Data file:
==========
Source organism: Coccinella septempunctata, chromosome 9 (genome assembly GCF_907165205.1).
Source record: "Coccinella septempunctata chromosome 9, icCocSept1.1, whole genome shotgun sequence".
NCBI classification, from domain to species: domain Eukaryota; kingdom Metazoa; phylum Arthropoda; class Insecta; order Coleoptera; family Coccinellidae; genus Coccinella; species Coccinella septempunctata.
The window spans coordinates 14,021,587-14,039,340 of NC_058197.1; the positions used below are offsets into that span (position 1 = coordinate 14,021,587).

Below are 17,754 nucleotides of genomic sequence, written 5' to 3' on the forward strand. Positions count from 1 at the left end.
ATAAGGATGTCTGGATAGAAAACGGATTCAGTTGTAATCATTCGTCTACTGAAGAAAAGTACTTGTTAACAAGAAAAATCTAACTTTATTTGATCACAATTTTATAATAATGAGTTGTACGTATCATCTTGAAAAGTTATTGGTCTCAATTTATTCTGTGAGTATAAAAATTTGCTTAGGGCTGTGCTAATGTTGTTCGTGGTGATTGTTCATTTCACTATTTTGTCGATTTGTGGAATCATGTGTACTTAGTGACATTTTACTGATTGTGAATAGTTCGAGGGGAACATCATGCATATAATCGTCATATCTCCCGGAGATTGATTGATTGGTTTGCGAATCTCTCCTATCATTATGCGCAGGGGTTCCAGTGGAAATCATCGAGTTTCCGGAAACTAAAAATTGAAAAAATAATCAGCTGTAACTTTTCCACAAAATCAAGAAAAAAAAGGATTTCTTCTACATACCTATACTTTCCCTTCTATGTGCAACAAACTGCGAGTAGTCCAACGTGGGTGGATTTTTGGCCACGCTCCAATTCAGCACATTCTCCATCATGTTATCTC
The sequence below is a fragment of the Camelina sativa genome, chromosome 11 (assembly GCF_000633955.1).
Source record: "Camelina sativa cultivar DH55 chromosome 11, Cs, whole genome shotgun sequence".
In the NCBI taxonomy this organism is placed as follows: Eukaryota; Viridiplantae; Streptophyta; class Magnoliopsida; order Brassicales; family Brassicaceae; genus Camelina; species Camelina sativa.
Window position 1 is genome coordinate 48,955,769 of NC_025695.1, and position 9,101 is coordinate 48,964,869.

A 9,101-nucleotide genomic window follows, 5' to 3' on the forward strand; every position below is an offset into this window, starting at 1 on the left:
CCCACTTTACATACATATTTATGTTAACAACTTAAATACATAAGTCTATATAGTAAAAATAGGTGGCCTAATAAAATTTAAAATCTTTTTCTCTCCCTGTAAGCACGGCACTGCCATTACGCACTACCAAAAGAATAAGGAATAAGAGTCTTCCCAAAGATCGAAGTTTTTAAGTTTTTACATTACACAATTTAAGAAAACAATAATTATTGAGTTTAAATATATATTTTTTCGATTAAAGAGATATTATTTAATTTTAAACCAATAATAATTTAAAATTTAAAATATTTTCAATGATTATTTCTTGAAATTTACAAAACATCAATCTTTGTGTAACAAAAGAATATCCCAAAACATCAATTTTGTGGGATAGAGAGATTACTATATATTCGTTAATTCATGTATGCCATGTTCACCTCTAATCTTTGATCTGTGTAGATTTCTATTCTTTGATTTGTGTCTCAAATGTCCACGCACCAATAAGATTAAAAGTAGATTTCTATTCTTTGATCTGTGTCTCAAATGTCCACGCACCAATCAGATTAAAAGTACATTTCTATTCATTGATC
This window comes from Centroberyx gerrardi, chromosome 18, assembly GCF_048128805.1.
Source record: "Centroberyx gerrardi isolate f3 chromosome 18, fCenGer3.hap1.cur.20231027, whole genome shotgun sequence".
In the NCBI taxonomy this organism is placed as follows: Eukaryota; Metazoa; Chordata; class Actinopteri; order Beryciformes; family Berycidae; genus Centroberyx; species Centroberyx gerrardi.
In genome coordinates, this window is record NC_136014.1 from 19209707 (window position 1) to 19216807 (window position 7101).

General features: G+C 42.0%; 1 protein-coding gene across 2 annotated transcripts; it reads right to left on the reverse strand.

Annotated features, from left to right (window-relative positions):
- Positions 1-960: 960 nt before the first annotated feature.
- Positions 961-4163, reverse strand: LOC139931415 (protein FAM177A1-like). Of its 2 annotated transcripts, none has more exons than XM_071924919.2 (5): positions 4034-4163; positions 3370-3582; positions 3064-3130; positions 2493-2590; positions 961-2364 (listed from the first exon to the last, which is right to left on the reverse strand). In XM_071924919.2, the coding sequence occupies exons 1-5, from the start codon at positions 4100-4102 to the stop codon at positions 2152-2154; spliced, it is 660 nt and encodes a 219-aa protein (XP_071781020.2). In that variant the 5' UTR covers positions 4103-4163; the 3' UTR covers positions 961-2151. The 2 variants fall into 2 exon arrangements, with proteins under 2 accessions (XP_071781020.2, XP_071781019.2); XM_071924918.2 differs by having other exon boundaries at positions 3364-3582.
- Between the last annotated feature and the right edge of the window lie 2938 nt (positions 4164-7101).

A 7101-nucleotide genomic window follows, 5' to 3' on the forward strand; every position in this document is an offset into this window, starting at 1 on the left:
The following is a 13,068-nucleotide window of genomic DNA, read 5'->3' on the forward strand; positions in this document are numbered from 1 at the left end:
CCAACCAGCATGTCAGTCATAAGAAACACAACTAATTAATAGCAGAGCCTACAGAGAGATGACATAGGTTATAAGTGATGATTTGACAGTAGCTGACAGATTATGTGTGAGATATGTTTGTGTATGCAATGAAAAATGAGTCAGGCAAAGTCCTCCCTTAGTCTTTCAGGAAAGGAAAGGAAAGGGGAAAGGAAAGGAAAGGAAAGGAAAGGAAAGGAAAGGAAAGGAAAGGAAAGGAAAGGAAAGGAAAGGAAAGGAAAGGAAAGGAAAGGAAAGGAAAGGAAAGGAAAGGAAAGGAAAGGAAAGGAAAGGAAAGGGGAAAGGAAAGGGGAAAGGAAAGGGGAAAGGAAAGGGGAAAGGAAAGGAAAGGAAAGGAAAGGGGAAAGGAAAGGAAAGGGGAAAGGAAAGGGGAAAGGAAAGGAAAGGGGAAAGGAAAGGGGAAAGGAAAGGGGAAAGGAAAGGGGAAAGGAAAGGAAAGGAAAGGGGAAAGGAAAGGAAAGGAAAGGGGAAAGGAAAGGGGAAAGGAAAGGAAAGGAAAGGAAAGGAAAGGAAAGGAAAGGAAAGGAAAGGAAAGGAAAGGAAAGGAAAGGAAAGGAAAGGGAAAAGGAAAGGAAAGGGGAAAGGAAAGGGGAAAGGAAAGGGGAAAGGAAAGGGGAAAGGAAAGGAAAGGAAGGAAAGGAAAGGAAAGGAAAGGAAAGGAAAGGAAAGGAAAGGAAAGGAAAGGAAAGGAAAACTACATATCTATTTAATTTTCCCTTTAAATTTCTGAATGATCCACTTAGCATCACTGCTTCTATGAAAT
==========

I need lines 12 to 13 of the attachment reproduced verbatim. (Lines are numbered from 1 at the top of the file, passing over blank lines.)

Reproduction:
CCCACTTTACATACATATTTATGTTAACAACTTAAATACATAAGTCTATATAGTAAAAATAGGTGGCCTAATAAAATTTAAAATCTTTTTCTCTCCCTGTAAGCACGGCACTGCCATTACGCACTACCAAAAGAATAAGGAATAAGAGTCTTCCCAAAGATCGAAGTTTTTAAGTTTTTACATTACACAATTTAAGAAAACAATAATTATTGAGTTTAAATATATATTTTTTCGATTAAAGAGATATTATTTAATTTTAAACCAATAATAATTTAAAATTTAAAATATTTTCAATGATTATTTCTTGAAATTTACAAAACATCAATCTTTGTGTAACAAAAGAATATCCCAAAACATCAATTTTGTGGGATAGAGAGATTACTATATATTCGTTAATTCATGTATGCCATGTTCACCTCTAATCTTTGATCTGTGTAGATTTCTATTCTTTGATTTGTGTCTCAAATGTCCACGCACCAATAAGATTAAAAGTAGATTTCTATTCTTTGATCTGTGTCTCAAATGTCCACGCACCAATCAGATTAAAAGTACATTTCTATTCATTGATC
This window comes from Centroberyx gerrardi, chromosome 18, assembly GCF_048128805.1.